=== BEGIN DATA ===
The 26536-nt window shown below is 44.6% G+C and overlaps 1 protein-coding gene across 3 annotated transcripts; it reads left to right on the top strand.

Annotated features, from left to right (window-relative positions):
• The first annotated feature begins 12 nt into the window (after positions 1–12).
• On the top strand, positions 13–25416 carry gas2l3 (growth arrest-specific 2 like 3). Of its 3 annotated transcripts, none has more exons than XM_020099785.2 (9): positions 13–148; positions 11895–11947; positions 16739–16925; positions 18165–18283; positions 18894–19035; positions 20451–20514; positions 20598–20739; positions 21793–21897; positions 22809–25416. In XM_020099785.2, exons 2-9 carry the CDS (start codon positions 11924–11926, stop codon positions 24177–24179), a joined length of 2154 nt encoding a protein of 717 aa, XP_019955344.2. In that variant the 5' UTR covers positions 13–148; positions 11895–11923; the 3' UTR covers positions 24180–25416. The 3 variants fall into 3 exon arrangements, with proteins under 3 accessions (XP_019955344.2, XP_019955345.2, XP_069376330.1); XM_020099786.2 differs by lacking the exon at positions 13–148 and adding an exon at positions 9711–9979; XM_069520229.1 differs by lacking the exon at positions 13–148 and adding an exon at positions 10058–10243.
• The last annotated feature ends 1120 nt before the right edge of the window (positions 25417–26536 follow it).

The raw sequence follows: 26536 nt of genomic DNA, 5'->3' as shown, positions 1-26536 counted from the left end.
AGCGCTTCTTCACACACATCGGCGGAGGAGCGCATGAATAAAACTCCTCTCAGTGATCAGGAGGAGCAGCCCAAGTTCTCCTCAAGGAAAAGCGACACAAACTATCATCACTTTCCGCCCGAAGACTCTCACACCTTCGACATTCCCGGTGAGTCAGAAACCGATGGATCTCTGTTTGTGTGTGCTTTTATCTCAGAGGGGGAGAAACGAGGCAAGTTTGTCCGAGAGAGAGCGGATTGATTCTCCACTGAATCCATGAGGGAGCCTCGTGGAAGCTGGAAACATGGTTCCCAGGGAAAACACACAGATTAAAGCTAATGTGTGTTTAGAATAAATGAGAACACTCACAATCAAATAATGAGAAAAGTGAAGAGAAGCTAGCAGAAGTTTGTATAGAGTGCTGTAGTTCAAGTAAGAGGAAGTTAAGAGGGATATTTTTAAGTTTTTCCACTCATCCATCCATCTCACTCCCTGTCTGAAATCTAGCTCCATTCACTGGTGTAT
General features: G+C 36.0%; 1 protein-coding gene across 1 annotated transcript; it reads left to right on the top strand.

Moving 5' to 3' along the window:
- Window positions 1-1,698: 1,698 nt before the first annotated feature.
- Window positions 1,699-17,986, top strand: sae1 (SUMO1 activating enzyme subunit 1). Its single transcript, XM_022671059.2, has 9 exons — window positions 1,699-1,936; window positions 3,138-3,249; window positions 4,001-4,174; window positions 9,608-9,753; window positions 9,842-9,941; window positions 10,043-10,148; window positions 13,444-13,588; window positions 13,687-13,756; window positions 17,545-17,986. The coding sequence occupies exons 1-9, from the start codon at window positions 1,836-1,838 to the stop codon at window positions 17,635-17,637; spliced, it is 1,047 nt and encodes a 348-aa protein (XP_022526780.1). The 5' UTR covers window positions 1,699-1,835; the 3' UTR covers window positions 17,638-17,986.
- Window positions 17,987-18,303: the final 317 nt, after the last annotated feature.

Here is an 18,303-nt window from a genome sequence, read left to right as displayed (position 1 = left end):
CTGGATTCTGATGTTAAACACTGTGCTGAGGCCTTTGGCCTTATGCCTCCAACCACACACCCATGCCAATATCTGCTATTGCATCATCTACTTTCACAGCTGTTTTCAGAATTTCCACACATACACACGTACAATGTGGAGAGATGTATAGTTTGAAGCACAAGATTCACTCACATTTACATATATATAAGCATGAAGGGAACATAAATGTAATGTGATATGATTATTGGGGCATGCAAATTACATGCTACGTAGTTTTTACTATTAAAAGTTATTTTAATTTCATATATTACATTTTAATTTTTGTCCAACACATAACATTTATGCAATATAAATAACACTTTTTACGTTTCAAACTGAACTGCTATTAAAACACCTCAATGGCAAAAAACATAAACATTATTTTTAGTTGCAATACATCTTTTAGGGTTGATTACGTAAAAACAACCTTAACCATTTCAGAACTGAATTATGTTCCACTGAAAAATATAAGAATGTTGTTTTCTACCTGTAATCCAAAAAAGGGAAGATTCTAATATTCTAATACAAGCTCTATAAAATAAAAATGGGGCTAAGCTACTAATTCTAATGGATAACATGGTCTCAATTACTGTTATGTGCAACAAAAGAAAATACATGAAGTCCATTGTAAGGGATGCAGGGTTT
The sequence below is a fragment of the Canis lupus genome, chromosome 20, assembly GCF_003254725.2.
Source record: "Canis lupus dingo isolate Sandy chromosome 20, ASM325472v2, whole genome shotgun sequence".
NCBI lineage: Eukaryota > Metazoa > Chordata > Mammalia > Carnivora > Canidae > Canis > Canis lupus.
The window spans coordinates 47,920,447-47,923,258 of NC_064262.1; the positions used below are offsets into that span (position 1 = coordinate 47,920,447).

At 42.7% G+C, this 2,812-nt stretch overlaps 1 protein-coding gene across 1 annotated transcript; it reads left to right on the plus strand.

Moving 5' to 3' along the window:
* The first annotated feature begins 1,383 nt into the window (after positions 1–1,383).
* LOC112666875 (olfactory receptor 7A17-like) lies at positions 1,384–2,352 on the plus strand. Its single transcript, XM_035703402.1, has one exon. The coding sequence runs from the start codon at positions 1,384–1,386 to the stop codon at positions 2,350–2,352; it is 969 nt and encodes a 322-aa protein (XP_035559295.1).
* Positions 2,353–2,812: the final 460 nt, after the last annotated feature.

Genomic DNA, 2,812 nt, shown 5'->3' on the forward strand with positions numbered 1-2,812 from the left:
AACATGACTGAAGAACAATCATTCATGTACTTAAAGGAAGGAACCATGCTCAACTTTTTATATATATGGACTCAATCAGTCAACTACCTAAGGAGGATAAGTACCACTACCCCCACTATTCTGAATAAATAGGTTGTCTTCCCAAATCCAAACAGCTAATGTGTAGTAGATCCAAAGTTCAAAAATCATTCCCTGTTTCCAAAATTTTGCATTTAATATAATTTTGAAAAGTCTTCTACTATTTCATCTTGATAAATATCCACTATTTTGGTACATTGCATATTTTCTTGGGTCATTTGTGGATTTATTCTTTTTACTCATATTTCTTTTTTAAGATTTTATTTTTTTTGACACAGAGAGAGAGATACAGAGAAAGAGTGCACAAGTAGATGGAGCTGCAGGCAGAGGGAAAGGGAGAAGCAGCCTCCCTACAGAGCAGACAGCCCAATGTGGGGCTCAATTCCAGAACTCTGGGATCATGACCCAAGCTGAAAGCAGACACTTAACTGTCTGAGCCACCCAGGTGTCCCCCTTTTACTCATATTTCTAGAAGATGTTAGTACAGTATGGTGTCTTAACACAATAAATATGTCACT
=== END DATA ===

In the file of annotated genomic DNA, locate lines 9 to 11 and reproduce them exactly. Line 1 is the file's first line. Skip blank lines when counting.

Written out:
Moving 5' to 3' along the window:
- Window positions 1-1,698: 1,698 nt before the first annotated feature.
- Window positions 1,699-17,986, top strand: sae1 (SUMO1 activating enzyme subunit 1). Its single transcript, XM_022671059.2, has 9 exons — window positions 1,699-1,936; window positions 3,138-3,249; window positions 4,001-4,174; window positions 9,608-9,753; window positions 9,842-9,941; window positions 10,043-10,148; window positions 13,444-13,588; window positions 13,687-13,756; window positions 17,545-17,986. The coding sequence occupies exons 1-9, from the start codon at window positions 1,836-1,838 to the stop codon at window positions 17,635-17,637; spliced, it is 1,047 nt and encodes a 348-aa protein (XP_022526780.1). The 5' UTR covers window positions 1,699-1,835; the 3' UTR covers window positions 17,638-17,986.